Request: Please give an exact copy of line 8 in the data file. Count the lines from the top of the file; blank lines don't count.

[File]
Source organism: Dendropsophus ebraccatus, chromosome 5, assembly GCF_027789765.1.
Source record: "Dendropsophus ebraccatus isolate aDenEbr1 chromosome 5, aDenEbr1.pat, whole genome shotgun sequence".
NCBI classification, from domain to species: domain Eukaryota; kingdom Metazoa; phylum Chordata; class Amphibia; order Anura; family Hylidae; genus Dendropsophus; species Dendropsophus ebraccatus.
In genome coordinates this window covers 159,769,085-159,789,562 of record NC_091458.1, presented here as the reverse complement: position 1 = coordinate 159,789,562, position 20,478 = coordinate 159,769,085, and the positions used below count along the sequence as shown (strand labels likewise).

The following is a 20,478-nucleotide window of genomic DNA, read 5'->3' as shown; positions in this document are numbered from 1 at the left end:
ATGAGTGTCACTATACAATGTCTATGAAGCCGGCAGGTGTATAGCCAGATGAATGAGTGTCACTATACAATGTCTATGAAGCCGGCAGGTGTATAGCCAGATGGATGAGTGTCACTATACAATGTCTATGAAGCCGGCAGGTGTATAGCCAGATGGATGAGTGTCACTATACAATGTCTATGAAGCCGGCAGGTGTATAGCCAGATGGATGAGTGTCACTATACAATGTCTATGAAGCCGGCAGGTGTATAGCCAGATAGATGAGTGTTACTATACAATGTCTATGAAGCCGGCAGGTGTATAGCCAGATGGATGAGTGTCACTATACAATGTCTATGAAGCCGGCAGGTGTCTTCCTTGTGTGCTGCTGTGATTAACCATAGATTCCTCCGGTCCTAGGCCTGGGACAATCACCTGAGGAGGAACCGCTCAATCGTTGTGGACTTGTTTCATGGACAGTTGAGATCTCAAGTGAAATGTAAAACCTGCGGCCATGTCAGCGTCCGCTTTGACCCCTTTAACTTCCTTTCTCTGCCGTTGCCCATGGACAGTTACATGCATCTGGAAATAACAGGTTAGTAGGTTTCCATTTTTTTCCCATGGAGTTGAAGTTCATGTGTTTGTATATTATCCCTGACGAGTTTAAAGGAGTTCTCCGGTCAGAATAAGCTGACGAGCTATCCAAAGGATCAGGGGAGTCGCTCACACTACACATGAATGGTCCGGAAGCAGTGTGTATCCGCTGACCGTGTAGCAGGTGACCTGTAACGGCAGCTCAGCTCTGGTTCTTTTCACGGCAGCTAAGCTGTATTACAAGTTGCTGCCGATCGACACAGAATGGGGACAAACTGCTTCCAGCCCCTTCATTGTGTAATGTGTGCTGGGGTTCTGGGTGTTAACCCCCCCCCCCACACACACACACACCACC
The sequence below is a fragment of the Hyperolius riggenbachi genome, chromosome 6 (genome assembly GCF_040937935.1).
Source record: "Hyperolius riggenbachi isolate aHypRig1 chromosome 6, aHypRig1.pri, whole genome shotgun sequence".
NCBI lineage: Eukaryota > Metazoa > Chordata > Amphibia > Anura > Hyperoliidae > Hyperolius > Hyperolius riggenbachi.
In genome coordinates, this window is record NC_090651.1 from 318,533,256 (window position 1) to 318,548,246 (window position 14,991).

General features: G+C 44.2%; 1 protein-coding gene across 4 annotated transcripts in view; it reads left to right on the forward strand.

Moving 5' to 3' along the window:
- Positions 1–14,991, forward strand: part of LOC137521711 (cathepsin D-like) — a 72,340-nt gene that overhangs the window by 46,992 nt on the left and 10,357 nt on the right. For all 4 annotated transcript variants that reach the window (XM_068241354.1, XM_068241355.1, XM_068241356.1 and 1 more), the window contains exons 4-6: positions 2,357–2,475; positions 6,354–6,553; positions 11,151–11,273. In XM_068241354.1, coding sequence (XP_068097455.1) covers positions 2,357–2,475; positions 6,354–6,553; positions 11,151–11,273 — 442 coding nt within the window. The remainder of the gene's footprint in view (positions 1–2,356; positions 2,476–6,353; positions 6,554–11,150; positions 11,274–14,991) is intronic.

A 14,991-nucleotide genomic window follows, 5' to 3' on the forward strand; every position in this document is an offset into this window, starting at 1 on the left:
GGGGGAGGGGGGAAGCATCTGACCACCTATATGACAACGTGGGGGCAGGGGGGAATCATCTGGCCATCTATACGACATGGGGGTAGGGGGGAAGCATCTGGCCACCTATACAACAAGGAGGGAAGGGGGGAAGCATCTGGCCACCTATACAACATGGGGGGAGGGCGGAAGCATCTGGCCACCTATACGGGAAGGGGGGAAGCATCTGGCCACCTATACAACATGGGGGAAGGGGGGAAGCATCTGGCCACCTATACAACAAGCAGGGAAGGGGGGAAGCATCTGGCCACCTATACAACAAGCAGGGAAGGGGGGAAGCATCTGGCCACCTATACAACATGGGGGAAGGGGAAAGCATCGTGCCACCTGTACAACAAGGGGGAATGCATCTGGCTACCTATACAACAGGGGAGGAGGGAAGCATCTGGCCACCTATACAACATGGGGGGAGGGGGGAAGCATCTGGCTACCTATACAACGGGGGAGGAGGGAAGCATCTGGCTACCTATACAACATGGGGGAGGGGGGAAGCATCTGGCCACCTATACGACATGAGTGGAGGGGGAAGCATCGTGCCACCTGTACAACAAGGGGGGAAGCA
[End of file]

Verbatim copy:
Source record: "Hyperolius riggenbachi isolate aHypRig1 chromosome 6, aHypRig1.pri, whole genome shotgun sequence".